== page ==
Thursday, October 25, 2012

Review: A Season In Carcosa - Joseph S. Pulver Sr.

The late 1800’s were host to a few pieces of literature that would forever alter the way readers see the color yellow. The Yellow Wallpaper, by Charlotte Perkins Gilman, saw publication in 1892, and focused on a wife who obsesses with yellow wallpaper, driving herself mad. As creepy as this story is, it is mostly known today as an important work of feminist literature. It was three years later, in 1895, when Robert Chambers’ collection The King in Yellow would see publication, taking the connection between yellow and madness one step further, into the realm of the supernatural.

The first four stories in Chamber’s collection are connected by common plot devices and themes: a play titled The King In Yellow, a mysterious and evil being also referred to as The King In Yellow, a symbol called The Yellow Sign, decadence, decay, and madness. Over the years these stories, along with others by various authors, have become something of their own Mythos, similar to what many people have dubbed the Cthulhu Mythos or Lovecraft Mythos. Despite the similarities and sometimes overlaps between stories from either Mythos, the “Yellow Mythos” is proving more and more that it can stand independently .

One of the authors who championed Chambers for years is Joseph Pulver Sr. He has written several stories and poems dealing with the King in Yellow, along with promoting other writers that do the same. One of the fruits of his labor is the recently published A Season In Carcosa. This small press anthology, published by Miskatonic River Press, contains twenty short stories and one poem, all dealing with the mythology of Chambers’ stories.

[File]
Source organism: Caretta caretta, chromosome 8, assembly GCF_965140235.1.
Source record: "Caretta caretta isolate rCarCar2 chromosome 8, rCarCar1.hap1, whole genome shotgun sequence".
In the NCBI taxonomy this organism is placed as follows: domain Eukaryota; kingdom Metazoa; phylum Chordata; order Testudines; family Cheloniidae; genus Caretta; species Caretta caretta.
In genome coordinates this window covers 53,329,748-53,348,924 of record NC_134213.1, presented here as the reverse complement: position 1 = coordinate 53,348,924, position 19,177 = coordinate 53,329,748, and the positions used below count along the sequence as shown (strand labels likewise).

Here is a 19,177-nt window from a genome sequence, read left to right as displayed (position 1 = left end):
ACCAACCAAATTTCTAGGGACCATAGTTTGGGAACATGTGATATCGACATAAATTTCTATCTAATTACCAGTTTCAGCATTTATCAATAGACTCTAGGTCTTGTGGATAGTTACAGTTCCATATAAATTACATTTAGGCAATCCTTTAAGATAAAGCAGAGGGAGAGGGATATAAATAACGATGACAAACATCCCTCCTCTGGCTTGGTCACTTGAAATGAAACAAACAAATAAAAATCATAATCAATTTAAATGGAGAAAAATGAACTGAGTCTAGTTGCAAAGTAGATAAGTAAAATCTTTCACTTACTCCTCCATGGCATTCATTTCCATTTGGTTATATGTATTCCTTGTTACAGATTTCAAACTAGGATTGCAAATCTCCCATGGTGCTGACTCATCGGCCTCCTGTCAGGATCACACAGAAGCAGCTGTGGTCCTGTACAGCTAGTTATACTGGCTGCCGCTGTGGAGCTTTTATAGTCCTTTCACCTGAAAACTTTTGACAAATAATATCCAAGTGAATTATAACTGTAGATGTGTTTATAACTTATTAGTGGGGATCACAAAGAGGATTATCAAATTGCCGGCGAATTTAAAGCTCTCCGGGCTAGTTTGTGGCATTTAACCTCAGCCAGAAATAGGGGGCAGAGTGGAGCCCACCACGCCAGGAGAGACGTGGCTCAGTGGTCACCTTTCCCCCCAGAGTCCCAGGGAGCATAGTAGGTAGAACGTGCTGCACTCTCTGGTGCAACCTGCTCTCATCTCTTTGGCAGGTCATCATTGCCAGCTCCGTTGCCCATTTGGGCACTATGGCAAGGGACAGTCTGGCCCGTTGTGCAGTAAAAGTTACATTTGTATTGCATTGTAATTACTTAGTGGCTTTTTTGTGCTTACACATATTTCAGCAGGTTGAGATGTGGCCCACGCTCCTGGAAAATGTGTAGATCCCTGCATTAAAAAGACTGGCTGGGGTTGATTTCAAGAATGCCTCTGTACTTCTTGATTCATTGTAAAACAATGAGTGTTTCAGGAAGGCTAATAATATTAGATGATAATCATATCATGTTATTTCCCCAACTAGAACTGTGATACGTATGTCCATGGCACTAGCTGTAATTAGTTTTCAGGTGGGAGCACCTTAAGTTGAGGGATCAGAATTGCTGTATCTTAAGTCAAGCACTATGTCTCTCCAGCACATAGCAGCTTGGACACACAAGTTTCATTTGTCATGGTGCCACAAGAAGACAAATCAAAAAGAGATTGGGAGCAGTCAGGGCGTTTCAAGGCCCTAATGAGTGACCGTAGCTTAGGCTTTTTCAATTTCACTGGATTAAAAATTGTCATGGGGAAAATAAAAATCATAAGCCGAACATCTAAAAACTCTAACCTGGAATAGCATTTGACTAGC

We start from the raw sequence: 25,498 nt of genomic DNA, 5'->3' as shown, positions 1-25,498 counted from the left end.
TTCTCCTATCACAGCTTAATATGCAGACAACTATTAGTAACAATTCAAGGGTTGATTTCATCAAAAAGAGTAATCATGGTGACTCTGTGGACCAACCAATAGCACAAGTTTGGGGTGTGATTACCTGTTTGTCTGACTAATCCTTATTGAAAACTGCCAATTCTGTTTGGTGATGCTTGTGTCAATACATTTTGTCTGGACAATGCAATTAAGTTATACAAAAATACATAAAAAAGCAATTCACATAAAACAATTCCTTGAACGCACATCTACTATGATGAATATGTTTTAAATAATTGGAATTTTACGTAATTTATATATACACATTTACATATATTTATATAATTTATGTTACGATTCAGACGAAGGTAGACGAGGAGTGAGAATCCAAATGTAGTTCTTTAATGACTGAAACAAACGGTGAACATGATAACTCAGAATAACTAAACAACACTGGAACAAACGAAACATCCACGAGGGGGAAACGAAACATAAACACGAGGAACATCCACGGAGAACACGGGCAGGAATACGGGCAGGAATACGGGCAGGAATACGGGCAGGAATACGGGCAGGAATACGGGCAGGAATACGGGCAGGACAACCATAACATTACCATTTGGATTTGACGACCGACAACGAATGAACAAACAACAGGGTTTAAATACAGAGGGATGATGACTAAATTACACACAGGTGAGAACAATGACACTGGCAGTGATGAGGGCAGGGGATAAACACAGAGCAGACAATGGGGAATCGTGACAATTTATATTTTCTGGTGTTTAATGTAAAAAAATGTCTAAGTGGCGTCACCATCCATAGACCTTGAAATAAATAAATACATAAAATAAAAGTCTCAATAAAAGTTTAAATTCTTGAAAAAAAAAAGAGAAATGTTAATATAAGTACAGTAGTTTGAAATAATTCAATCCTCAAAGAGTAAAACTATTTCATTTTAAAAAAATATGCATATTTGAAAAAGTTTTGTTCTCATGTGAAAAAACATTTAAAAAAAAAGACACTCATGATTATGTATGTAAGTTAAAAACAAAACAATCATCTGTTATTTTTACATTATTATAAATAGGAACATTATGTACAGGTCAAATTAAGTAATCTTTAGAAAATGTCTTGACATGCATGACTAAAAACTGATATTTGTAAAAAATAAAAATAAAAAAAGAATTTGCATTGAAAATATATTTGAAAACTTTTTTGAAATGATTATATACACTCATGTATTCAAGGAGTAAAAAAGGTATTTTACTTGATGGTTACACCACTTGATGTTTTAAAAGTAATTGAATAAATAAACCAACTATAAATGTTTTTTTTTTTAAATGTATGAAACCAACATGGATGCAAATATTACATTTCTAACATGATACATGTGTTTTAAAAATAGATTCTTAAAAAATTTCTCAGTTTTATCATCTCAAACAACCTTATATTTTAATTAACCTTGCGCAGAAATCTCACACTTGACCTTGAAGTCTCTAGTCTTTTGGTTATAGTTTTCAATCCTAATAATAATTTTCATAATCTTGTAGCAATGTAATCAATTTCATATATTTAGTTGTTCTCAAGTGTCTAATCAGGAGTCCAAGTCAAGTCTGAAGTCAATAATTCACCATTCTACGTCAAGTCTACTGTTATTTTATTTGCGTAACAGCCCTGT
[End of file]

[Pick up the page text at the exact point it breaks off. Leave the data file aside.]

Anthologies are usually a mixed bag, and a perfect anthology is a rare thing indeed. While this anthology is not perfect, the good manages to far outweigh the bad. Pulver has managed to gather a nice variety of stories, from a very talented group of authors. Madness, decadence, and the King himself are explored in several ways. Some tales are modern and others take place in the past. The one common thread that connects all of them is the link between madness and the color yellow.

Some favorites include:

Beyond the Banks of the River Seine is another example of why Simon Strantzas is a must-read author. It has an antique feel and explores themes such as jealousy and competition between two young music students. While easy to see where the story is going, the arrogant narrator and beautiful language makes for an entertaining read.

It sees me when I’m not looking, by Gary MacMahon, has a noir feel, and follows a poet as he comes into contact with the Yellow Mythos. It’s definitely a more subtle tale, and is all the better for it.

Cody Goodfellow’s Wishing Well features a paranoid, mentally ill protagonist as he deals with a haunting past as a cast member an a surreal kid’s show. The man’s foggy memory mixed with the sheer wrongness of the show helps this story to leave a lasting impression. As I read passages about the show’s history, I couldn’t help but think of One Got Fat, a 1962 bicycle safety video which has the cast of youths wearing macabre monkey masks and never speaking a word.